Growing up in QwaQwa in the Free State, Dr Samson Mohomane (36) was always fascinated by science. The question of how certain aspects of life come about intrigued him. That was until he entered high school, where learned that chemistry was the fundamental science of nature.
“I learned that without chemistry, it would be difficult to understand how atoms and molecules behave, which is key in solving many chemical reactions. I knew that I needed to study chemistry if I was to understand how plastics behave, how water is purified and how to find cure(s) for many diseases,” Dr Mohomane recalled.
However, never did it occur to him that he would one day become a worthy contributor to the very field he found enchanting in his childhood.
Dr Mohomane, who was conferred with a Doctor of Philosophy in Chemistry on Friday (11 December 2020), is set to revolutionise the building sector with his eco-friendly brick, produced using sugarcane bagasse.
Considering the current global concerns about the high emission of greenhouse gases in the building sector, for his PhD study, Dr Mohomane sought to investigate whether cement could be replaced by an alternative, low carbon material in the process of manufacturing bricks.
“The main aim was to address the challenges experienced by the agricultural and industrial sectors in terms of minimising unmanaged waste during their production. The key innovation was based on interrupting the macromolecular structure of sugar cane bagasse to develop green bricks and possible polymer composites for the future green products,” he said.
The outcomes of his research demonstrated that the by-product of sugarcane bagasse has a potential to be utilised, in conjunction with other green fillers, to develop appropriate mortar in order to develop competent and sustainable bricks. The bricks developed possessed acceptable masonry properties such as compressive strength, water absorption and passed durability tests as required by various national standards. This mortar has the potential to produce product groups that have similar production characteristics as bricks.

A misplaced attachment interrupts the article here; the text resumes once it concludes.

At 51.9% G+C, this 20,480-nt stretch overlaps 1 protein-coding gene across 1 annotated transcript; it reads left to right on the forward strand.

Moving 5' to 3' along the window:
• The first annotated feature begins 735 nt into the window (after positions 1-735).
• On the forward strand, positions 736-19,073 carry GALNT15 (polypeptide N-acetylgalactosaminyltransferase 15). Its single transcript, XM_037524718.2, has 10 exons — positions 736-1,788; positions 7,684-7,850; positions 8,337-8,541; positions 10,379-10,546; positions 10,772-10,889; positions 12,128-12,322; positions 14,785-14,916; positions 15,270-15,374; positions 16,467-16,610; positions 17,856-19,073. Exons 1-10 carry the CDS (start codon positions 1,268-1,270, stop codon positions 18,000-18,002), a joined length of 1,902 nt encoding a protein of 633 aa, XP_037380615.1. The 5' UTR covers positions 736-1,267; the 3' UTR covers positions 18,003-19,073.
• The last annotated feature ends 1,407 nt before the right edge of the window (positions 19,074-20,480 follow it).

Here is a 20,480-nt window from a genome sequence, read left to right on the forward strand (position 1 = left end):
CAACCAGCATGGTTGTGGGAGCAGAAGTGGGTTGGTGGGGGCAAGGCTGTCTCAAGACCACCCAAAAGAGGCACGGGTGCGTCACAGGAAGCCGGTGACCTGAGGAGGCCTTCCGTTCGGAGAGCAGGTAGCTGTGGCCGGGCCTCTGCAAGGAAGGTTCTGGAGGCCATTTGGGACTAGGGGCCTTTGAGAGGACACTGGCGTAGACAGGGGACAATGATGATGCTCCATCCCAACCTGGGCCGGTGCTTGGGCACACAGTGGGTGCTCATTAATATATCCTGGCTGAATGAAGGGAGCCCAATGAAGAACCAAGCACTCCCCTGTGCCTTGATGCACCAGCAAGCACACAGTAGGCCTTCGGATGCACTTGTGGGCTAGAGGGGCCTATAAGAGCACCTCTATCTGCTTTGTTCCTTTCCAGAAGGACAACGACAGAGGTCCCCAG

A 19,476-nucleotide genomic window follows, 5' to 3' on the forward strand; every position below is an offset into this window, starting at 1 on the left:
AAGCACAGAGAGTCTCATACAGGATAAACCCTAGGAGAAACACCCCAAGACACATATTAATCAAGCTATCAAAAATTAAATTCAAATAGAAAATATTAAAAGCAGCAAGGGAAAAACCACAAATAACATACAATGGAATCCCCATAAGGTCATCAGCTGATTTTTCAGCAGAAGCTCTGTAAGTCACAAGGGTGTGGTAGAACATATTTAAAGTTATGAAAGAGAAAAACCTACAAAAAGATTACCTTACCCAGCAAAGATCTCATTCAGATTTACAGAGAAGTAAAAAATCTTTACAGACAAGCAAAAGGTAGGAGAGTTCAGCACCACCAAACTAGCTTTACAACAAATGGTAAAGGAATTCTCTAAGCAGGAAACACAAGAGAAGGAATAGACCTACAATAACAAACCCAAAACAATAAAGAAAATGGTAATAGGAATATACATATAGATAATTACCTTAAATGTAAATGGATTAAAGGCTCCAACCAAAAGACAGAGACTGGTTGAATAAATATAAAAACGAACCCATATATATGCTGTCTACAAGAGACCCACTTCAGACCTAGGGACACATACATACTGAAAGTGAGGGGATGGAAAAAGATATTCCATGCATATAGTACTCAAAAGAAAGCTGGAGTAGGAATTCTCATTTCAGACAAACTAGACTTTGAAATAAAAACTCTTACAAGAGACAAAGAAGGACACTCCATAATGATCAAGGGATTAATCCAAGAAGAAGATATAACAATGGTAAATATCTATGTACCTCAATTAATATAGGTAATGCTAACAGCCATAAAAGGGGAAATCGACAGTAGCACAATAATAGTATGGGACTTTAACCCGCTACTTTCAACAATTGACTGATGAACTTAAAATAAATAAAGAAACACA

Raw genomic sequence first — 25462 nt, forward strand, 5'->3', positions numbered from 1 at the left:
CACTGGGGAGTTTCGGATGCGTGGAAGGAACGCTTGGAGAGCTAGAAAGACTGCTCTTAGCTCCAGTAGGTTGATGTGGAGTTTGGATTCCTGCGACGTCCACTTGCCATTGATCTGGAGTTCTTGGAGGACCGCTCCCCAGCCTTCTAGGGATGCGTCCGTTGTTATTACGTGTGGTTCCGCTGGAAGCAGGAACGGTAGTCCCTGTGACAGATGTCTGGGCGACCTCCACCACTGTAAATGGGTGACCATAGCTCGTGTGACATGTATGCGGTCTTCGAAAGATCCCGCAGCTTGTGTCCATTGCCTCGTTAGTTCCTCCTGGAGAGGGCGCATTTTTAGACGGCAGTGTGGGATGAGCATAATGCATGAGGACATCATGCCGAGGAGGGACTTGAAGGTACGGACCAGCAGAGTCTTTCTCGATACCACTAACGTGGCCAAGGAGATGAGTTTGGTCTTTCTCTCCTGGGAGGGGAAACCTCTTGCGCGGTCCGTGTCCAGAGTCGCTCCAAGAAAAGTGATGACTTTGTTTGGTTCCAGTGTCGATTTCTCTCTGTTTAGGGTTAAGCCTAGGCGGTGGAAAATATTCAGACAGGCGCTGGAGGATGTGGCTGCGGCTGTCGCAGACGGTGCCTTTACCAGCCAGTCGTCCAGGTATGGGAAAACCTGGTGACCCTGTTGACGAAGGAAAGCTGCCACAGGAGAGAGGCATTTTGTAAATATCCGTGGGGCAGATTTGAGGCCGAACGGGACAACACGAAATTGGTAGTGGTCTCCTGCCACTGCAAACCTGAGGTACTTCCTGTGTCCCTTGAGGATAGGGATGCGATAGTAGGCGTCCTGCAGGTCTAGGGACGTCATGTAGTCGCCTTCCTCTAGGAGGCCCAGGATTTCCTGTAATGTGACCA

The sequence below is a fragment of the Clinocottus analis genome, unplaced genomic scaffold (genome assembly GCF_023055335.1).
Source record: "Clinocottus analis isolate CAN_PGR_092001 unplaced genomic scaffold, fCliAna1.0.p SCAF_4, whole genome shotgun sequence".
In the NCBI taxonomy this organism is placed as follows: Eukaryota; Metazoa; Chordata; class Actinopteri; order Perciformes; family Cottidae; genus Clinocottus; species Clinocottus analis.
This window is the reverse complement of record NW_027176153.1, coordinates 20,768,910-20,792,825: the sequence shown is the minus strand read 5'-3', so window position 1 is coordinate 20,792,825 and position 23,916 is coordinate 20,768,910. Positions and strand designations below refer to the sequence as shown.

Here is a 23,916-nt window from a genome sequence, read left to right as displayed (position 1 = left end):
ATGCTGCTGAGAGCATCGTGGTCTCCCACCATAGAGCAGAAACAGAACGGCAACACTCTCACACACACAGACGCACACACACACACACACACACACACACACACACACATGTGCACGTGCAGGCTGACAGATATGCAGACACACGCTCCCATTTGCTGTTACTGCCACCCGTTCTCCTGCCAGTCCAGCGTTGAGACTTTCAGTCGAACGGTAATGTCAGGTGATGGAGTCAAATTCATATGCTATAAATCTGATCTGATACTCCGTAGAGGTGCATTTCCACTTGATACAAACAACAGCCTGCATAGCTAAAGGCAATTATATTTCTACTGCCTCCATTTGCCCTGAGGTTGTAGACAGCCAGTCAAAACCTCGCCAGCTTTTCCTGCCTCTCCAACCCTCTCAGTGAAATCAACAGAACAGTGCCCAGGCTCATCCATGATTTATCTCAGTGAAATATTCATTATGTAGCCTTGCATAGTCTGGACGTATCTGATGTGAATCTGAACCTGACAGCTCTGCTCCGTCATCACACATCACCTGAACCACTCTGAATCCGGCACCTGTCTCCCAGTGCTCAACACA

Owing to the preliminary results, Dr Mohomane’s product was queued for patenting. According to Professor Tshwafo Motaung, one of the graduate’s supervisors, once all the tests are re-produced consistently and successfully, a patent will be registered in line with UNIZULU policies. “Meetings between stakeholders (UNIZULU and Tongaat Hulett) are being held to determine a potential of free enterprise from the product and future plans. This is just one of practical solution-based projects we are implanting and doing at UNIZULU,” Prof Motaung said.
Adding to this feat, Mohomane also has an impressive record of published works which include seven published articles in journals and five book chapters. “The articles and book chapters were a true reflection of the amount of work that we put in with my supervisors. I got endless invitations (from) journals to submit my work after they read the first novel article that I published,” he said.
While the journey to obtaining his PhD was strenuous, with the perpetual guidance of his supervisors, Prof Motaung, Prof Sandile Songca and Dr Linda Linganiso, Mohomane was able to wholly invest in his research. He expressed his gratitude to his supervisors, the staff of the Department of Chemistry at Nelson Mandela University, for helping him with preparing and characterising his samples as well the staff of the Department of Civil Engineering at the University of Johannesburg, for their input and conducting the compressive testing of the bricks in their laboratory.
From his overall experience, the graduate said he was able to hone his researching skills and get exposure to the art of writing business and research proposals, commercialisation of products, sourcing funding and conducting presentations. As a bonus, he also learned a new language (isiZulu) and culture as this was his first time studying outside of his home province, Free State.
– Naledi Hlefane
Dr Samson Mohomane with his PhD supervisor Prof Tshwafo Motaung.